Benjamin Court

Benjamin Court is a current graduate student in musicology at UCLA. His primary musical interests lie in the 20th century, especially popular music since the 1960s. Benjamin is also working toward his certification in Experimental Critical Theory at UCLA focusing on utopian theories and the philosophy of Alain Badiou.



"Feeling the Political in 'Can You Feel It?'"

Sociological readings of electronic dance music often draw political conclusions from the identity categories most closely associated with the cultures surrounding genres. In particular, scholars frequently link the bodily imperatives of electronic dance music to sexuality. This paper will rethink the political potentials of house music as an aesthetic experience that is both of and external to the body. In particular, I will address how the concept of “feeling” embodies a dialectical notion that allows dancers and listeners to experience music either with or without recourse to identity. Drawing largely on the theories of Frankfurt philosopher Ernst Bloch, as well as numerous contemporary dance music scholars and cultural critics, I argue that house contains immanent political possibilities that evade the potential reductions of theoretical frameworks based on alteriority.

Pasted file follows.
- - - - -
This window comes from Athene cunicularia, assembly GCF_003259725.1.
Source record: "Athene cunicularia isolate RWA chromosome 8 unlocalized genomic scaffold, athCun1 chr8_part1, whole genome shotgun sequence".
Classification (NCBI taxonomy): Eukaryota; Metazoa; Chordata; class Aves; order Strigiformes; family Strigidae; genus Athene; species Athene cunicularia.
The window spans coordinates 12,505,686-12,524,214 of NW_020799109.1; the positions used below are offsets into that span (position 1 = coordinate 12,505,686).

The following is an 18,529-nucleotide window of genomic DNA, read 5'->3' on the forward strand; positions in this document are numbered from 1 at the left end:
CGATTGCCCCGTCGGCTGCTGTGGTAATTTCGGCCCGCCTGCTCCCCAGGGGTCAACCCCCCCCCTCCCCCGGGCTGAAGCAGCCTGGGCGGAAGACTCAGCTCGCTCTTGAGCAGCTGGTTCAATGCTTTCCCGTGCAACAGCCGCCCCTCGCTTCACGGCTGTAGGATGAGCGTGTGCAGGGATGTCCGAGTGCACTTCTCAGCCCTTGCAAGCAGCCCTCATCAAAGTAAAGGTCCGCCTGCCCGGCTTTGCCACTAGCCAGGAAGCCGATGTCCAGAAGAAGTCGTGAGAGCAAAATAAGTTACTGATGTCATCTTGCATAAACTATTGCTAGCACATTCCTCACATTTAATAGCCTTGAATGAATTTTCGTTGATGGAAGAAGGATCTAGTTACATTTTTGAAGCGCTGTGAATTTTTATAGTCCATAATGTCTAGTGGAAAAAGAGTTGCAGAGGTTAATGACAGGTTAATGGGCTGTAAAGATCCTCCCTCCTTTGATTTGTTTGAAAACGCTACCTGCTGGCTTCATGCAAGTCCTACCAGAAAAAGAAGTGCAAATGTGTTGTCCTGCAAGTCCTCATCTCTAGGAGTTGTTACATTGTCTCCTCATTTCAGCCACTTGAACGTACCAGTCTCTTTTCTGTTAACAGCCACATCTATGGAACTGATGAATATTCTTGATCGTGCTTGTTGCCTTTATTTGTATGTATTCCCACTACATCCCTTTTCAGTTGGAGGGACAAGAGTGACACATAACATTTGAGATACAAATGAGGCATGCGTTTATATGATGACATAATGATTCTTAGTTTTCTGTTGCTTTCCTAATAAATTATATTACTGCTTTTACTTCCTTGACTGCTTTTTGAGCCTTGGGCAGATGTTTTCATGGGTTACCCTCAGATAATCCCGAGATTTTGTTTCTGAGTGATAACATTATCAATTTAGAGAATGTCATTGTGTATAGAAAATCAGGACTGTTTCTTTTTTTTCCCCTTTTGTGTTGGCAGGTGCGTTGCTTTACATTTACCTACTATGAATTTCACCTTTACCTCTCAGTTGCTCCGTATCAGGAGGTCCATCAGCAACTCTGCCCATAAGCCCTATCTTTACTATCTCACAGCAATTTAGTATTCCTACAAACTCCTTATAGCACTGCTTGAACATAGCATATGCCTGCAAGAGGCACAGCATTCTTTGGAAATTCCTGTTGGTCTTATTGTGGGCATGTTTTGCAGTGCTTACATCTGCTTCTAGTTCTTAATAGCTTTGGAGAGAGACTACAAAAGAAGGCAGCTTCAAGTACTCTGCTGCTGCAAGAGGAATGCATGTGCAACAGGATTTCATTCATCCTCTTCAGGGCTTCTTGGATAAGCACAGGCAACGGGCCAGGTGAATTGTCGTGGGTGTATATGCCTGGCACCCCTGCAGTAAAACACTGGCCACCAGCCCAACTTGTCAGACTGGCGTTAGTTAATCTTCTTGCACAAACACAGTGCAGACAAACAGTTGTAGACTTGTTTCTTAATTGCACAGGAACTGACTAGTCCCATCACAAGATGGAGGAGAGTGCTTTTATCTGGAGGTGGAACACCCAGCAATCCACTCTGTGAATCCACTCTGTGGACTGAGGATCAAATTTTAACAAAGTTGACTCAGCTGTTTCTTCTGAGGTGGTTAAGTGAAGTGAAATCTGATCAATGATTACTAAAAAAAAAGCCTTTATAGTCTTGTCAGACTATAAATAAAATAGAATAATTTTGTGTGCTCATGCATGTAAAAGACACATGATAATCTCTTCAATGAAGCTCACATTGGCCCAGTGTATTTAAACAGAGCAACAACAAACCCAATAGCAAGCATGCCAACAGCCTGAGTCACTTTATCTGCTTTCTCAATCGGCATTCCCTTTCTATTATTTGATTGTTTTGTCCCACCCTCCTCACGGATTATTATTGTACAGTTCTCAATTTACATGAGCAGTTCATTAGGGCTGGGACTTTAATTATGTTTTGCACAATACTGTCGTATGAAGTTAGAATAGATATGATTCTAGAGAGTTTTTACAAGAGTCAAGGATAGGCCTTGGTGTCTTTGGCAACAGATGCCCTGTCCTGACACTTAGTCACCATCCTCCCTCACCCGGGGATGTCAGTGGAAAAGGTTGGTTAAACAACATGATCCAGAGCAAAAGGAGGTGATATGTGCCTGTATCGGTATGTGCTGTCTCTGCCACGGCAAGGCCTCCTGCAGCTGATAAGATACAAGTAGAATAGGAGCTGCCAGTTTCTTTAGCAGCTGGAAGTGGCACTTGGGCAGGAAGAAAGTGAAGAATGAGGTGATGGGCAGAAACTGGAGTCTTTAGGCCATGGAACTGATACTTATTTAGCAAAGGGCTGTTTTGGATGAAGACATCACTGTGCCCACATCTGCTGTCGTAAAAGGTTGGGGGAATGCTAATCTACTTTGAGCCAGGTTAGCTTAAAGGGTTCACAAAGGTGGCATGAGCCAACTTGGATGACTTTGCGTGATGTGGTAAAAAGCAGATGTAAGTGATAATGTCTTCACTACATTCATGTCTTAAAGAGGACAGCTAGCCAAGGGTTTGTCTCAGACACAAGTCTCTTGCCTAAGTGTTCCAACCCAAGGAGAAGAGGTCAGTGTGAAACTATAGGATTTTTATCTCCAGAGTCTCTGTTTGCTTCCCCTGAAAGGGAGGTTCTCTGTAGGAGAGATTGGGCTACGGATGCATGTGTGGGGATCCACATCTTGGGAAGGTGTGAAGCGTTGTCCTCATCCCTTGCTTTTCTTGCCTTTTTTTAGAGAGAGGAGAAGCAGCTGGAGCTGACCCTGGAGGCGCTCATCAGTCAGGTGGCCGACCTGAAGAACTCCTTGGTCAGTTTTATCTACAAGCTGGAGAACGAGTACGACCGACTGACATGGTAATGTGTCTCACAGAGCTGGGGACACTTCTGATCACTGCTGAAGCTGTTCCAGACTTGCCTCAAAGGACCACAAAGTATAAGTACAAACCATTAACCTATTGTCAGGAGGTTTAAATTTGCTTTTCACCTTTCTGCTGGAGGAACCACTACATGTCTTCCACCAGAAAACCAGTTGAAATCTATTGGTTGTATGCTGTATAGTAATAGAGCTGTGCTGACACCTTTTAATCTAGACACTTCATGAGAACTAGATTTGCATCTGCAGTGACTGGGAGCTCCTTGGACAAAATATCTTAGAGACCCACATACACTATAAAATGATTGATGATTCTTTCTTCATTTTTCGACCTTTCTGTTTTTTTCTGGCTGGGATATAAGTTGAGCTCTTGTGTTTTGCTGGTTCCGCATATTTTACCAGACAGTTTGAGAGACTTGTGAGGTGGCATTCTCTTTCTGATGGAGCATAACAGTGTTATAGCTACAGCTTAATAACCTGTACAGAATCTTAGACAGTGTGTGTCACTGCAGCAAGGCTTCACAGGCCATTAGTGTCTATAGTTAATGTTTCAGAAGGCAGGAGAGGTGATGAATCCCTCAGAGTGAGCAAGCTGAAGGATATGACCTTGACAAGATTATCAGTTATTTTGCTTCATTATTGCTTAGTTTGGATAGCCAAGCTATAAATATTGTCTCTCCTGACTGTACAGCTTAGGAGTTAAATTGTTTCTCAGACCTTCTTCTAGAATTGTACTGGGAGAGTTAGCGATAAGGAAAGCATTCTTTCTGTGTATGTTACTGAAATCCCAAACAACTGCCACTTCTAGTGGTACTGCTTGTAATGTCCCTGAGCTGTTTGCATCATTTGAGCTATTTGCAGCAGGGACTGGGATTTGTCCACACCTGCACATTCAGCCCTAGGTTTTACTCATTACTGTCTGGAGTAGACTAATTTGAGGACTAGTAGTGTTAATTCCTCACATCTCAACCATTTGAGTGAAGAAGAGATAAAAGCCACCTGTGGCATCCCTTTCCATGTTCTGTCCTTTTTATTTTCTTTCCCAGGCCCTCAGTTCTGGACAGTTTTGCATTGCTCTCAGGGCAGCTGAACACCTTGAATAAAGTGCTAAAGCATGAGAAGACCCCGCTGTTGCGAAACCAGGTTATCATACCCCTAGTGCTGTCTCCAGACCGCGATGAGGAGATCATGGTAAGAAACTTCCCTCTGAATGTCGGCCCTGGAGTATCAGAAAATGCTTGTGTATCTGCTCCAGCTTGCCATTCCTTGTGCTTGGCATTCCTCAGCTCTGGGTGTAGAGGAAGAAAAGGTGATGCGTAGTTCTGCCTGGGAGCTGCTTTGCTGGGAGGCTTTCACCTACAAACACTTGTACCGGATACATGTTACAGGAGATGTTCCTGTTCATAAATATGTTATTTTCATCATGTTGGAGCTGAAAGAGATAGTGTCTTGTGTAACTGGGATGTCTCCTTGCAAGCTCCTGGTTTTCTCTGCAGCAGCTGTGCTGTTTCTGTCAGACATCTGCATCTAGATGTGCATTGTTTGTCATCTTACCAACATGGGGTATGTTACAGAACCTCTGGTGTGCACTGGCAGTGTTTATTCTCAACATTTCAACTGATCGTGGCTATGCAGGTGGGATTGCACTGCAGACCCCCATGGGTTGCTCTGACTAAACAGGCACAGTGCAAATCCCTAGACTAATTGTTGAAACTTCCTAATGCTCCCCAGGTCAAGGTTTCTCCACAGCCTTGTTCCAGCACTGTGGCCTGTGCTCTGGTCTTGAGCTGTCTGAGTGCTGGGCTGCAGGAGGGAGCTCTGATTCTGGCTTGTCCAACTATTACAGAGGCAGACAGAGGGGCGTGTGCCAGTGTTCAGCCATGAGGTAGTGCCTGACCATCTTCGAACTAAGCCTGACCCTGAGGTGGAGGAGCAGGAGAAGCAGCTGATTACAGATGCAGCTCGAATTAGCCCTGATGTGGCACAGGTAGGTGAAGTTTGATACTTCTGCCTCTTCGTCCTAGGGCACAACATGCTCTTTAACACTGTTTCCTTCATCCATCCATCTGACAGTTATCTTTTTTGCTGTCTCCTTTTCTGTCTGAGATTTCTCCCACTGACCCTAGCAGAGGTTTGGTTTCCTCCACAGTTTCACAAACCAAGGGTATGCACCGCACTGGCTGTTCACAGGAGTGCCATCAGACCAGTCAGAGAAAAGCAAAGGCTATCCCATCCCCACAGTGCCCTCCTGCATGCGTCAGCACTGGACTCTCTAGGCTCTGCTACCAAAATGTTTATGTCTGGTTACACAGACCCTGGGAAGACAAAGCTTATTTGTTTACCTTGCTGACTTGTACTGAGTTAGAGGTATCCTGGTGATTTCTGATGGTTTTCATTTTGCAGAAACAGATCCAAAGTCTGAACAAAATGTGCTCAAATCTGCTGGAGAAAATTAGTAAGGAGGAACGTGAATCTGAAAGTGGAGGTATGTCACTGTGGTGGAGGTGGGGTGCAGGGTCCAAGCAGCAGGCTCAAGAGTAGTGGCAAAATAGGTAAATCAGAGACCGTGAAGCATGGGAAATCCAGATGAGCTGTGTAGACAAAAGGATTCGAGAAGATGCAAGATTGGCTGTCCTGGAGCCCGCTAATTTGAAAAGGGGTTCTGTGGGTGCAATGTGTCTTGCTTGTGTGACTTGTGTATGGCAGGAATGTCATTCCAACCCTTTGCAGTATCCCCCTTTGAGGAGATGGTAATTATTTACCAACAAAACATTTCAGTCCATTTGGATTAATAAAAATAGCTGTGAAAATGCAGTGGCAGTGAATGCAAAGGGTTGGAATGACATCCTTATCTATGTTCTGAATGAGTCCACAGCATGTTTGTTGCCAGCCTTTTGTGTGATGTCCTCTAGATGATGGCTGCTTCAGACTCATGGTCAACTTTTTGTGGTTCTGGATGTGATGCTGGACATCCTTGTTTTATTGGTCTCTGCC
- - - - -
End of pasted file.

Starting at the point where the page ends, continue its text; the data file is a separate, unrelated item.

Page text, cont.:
In order to explain this notion of feeling, I will focus in on the famous 1986 Chicago house record, “Can You Feel It?” by Mr. Fingers, otherwise known as Larry Heard. Partaking in larger discourses within house cultures, Heard approaches feeling as a vaguely ecstatic term that encompasses both emotive and physical sensations. Through analyses of the numerous vocal remixes of the song, it is clear why this track is an early example of the “deep house” subgenre, known for its emotional depth and “soulfulness.” Meanwhile, textural and rhythmic structures elucidate the track’s drive towards bodily movement. Through a combination of these competing notions of feeling, Heard embraces a political dialectic that breaks through identity, inclusion, and exclusion.

My Speakers Sessions

Friday, March 23

4:00pm EDT